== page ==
Police Board vote means cops tied to Laquan case will return to work

SHARE Police Board vote means cops tied to Laquan case will return to work
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The fatal shooting in 2014 of 17-year-old Laquan McDonald by Chicago Police Officer Jason Van Dyke was caught on dashcam video that was released after a local journalist won a court battle. | File photo

Four Chicago Police officers who face firing in connection with the fatal shooting of Laquan McDonald will be back on the city payroll, at least until the conclusion of officer Jason Van Dyke’s murder trial.

The Chicago Police Board, which hands out discipline in cases of alleged officer misconduct, voted on Monday to put a stay on the officers’ hearings, saying that evidence used against the officers in their police board hearings would jeopardize the admissibility of evidence in Van Dyke’s trial.

“Given the importance of the criminal cases involving Mr. McDonald to our city, and the need to determine if criminal liability is appropriate, it would be a disservice to all (Mr. McDonald, his family, the citizens of Chicago, and the officers) to go forward with the Police Board discharge cases at this time,” a memo issued by the board said.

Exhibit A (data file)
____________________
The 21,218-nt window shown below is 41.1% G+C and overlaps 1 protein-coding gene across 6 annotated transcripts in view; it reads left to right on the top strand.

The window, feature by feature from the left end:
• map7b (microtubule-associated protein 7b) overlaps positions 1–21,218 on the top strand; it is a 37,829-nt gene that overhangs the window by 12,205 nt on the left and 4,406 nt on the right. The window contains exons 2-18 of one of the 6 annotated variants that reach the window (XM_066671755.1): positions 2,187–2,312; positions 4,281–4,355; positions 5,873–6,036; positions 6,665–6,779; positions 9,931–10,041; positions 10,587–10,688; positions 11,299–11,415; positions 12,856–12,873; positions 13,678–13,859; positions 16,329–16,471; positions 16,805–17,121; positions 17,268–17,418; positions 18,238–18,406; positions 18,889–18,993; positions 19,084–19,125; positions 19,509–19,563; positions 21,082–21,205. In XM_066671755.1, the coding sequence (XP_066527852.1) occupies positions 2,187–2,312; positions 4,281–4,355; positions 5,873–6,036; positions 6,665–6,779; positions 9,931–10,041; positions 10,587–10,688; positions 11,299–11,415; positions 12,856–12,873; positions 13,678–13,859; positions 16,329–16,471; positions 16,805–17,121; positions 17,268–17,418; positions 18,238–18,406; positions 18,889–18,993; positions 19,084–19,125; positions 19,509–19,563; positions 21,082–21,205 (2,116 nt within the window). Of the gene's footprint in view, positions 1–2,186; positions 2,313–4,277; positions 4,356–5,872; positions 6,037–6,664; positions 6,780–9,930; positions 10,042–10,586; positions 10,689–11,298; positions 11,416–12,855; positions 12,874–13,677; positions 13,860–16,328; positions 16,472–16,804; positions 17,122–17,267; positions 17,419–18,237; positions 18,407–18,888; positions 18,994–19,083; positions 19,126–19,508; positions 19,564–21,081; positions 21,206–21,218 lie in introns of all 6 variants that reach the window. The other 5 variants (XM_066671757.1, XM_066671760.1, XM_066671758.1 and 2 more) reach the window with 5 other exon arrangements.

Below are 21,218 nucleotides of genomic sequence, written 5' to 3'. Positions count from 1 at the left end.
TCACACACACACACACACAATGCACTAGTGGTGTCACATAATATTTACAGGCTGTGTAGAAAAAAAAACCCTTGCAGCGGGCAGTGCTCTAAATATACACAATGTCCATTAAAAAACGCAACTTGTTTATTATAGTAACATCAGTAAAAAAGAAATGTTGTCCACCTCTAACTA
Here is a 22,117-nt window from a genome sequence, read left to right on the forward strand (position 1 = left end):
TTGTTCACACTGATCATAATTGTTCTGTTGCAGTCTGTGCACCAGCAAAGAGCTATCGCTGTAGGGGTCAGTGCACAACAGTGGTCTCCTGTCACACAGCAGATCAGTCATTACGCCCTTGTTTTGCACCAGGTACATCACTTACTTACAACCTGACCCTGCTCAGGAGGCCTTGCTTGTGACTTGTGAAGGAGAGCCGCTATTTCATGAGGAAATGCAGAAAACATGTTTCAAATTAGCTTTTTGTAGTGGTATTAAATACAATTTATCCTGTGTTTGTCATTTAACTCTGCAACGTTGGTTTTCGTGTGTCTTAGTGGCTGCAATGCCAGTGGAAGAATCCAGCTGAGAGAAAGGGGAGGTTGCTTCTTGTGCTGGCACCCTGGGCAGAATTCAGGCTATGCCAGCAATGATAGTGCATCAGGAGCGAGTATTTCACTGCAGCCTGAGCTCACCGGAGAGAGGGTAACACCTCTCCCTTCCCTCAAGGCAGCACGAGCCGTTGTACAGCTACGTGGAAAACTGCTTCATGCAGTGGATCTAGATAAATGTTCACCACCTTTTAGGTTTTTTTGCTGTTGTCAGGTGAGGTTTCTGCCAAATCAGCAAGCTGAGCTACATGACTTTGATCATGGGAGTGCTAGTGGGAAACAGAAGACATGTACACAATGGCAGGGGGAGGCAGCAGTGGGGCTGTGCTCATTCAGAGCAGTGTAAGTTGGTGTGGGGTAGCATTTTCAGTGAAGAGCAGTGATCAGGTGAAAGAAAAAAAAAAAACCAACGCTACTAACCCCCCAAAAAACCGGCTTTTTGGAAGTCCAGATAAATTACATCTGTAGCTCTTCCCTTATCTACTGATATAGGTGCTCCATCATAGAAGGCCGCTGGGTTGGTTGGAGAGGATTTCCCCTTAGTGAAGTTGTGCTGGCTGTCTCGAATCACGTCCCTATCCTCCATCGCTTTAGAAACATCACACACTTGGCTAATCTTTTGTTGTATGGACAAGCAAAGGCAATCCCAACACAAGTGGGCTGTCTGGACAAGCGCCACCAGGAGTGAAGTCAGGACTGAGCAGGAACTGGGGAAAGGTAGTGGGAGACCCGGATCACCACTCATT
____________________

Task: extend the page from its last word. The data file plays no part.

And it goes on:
Sgt. Stephen Franko and officers Daphne Sebastian, Janet Mondragon and Ricardo Viramontes had been suspended without pay since last August, when CPD Supt. Eddie Johnson moved to fire them for allegedly lying about the 2014 shooting of 17-year-old McDonald.

“I have no intention of changing my original recommendation to the Chicago Police Board to terminate the officers,” Johnson said in a statement. “However, today’s ruling by the Police Board leaves me no choice but to reinstate the officers to a paid status.

“While legally the ruling leaves us with no other short term options, the officers’ police powers will remain suspended and they will not return to the street,” Johnson said.

BRIEFING: See the Laquan McDonald videos, police reports

Fraternal Order of Police president Kevin Graham said that it was only fair to allow the officers to work and earn paychecks as the disciplinary process drags on indefinitely.

“We believe that the department should not have suspended these officers and that doing so did violate their rights,” Graham said.

A hold on the disciplinary process was requested by all sides of the case: Van Dyke’s attorney, the judge presiding over his criminal case, and the special prosecutor investigating possible wrongdoing by other authorities at the scene of the shooting.

They cited legal precedent that prohibits statements made by government employees during internal investigations from being used in criminal proceedings. Officers can be fired for not answering questions from internal investigators.

The officers are accused of signing reports that said McDonald, holding a knife, was walking toward officers when Van Dyke shot the teen 16 times in 2014. Police dashcam footage released more than a year after the shooting showed McDonald walking away from the officers, spurring nationwide protests and a federal investigation of the police department.

Van Dyke isn’t seeking reinstatement and remains suspended without pay.

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